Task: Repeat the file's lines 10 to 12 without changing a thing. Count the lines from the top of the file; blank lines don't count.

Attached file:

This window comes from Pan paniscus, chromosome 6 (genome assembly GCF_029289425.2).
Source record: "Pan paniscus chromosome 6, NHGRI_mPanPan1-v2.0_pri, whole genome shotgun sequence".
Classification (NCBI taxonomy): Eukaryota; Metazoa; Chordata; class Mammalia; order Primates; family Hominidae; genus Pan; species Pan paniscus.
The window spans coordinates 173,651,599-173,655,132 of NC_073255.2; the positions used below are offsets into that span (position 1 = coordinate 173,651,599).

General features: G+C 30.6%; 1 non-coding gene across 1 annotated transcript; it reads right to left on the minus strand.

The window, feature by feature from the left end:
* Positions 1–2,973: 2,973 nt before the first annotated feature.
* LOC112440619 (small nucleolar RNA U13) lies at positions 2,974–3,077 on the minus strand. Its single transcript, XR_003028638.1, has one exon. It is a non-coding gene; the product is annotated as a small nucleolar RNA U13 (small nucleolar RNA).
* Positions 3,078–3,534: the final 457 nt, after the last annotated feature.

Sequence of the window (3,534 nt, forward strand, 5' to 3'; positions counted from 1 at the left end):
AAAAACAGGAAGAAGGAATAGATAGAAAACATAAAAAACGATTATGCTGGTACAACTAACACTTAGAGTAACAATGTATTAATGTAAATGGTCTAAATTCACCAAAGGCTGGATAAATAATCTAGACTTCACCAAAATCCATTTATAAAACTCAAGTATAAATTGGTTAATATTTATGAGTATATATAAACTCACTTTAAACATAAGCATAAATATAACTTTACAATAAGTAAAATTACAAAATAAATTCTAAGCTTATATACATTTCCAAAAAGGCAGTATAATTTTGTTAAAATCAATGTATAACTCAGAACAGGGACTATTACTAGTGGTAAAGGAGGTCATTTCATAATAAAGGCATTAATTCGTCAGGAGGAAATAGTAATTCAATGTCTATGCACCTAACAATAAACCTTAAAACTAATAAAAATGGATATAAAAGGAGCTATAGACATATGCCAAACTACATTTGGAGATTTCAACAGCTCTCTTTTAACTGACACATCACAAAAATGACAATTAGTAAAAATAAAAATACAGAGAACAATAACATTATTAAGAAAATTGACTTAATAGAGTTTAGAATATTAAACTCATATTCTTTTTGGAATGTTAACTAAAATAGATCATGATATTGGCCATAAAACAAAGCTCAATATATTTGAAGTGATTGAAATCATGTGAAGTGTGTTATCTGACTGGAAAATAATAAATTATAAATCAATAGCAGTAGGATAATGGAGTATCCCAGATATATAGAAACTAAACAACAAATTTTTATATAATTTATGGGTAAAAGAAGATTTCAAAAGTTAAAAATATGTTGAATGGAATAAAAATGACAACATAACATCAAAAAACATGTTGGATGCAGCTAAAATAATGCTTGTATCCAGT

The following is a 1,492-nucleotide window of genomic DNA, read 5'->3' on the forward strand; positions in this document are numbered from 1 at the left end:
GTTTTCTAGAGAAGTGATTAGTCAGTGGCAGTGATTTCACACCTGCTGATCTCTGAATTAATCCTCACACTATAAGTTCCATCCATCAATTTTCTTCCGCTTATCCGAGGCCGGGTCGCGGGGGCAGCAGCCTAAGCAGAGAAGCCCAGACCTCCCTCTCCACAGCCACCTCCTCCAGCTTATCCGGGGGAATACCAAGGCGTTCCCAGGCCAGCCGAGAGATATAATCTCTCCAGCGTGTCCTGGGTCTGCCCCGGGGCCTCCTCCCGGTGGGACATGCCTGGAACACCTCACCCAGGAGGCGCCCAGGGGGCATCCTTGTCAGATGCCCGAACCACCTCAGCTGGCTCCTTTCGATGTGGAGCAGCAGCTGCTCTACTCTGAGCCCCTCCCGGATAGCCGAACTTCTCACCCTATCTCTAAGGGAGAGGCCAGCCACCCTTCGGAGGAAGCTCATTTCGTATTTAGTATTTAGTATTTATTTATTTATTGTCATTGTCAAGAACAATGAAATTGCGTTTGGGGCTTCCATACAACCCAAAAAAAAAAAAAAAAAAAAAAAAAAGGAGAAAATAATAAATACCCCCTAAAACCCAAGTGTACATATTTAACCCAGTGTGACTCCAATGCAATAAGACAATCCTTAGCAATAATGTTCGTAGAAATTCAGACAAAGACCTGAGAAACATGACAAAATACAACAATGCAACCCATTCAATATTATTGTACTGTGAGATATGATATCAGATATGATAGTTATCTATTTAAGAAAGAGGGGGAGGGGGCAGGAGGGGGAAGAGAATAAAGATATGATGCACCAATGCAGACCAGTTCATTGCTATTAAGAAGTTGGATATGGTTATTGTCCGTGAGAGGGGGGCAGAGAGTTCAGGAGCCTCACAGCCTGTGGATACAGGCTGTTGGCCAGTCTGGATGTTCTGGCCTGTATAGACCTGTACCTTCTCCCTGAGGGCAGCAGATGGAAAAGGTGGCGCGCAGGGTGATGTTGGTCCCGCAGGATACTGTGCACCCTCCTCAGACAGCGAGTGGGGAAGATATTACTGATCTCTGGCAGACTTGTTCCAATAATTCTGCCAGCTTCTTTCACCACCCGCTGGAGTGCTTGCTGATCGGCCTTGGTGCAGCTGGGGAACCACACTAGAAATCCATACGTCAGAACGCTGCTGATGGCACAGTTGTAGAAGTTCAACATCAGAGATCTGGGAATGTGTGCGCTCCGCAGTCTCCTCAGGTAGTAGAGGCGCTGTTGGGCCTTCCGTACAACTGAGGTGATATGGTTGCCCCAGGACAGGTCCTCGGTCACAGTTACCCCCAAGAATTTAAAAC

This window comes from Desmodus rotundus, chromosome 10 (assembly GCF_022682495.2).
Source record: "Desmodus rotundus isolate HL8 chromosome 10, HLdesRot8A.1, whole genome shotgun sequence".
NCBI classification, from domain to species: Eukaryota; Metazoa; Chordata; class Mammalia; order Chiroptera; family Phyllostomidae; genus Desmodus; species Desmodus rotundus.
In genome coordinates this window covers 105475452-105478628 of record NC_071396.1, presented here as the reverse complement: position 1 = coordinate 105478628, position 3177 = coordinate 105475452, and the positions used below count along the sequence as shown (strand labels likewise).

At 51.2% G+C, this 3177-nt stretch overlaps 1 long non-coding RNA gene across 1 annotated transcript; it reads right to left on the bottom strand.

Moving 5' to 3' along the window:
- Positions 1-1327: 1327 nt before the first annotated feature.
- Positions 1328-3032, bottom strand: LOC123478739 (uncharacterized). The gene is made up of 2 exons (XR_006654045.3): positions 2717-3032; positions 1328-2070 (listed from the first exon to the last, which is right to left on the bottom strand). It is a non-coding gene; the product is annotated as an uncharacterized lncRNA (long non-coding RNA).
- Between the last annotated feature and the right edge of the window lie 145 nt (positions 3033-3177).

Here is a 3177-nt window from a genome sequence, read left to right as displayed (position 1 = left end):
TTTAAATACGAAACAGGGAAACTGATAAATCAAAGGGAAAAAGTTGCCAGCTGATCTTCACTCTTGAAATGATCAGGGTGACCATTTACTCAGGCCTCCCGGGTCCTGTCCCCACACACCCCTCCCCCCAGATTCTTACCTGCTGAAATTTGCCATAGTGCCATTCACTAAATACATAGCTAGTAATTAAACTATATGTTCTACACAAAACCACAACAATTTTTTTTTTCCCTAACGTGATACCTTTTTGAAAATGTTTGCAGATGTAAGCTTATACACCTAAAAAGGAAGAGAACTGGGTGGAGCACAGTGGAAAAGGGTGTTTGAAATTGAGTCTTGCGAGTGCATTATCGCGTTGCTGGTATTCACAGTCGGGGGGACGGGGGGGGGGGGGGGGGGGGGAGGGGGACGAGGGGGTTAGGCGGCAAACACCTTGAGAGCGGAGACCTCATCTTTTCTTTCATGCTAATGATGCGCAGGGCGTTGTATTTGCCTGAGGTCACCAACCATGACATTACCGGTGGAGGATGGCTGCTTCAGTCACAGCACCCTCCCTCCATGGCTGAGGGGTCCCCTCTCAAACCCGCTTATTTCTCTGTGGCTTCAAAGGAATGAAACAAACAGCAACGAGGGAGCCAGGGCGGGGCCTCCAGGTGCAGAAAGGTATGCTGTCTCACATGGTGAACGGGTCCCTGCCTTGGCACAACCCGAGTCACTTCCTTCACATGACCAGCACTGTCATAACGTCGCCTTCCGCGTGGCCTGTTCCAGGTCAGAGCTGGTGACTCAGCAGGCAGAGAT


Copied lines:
Sequence of the window (3,534 nt, forward strand, 5' to 3'; positions counted from 1 at the left end):
AAAAACAGGAAGAAGGAATAGATAGAAAACATAAAAAACGATTATGCTGGTACAACTAACACTTAGAGTAACAATGTATTAATGTAAATGGTCTAAATTCACCAAAGGCTGGATAAATAATCTAGACTTCACCAAAATCCATTTATAAAACTCAAGTATAAATTGGTTAATATTTATGAGTATATATAAACTCACTTTAAACATAAGCATAAATATAACTTTACAATAAGTAAAATTACAAAATAAATTCTAAGCTTATATACATTTCCAAAAAGGCAGTATAATTTTGTTAAAATCAATGTATAACTCAGAACAGGGACTATTACTAGTGGTAAAGGAGGTCATTTCATAATAAAGGCATTAATTCGTCAGGAGGAAATAGTAATTCAATGTCTATGCACCTAACAATAAACCTTAAAACTAATAAAAATGGATATAAAAGGAGCTATAGACATATGCCAAACTACATTTGGAGATTTCAACAGCTCTCTTTTAACTGACACATCACAAAAATGACAATTAGTAAAAATAAAAATACAGAGAACAATAACATTATTAAGAAAATTGACTTAATAGAGTTTAGAATATTAAACTCATATTCTTTTTGGAATGTTAACTAAAATAGATCATGATATTGGCCATAAAACAAAGCTCAATATATTTGAAGTGATTGAAATCATGTGAAGTGTGTTATCTGACTGGAAAATAATAAATTATAAATCAATAGCAGTAGGATAATGGAGTATCCCAGATATATAGAAACTAAACAACAAATTTTTATATAATTTATGGGTAAAAGAAGATTTCAAAAGTTAAAAATATGTTGAATGGAATAAAAATGACAACATAACATCAAAAAACATGTTGGATGCAGCTAAAATAATGCTTGTATCCAGT

The following is a 1,492-nucleotide window of genomic DNA, read 5'->3' on the forward strand; positions in this document are numbered from 1 at the left end: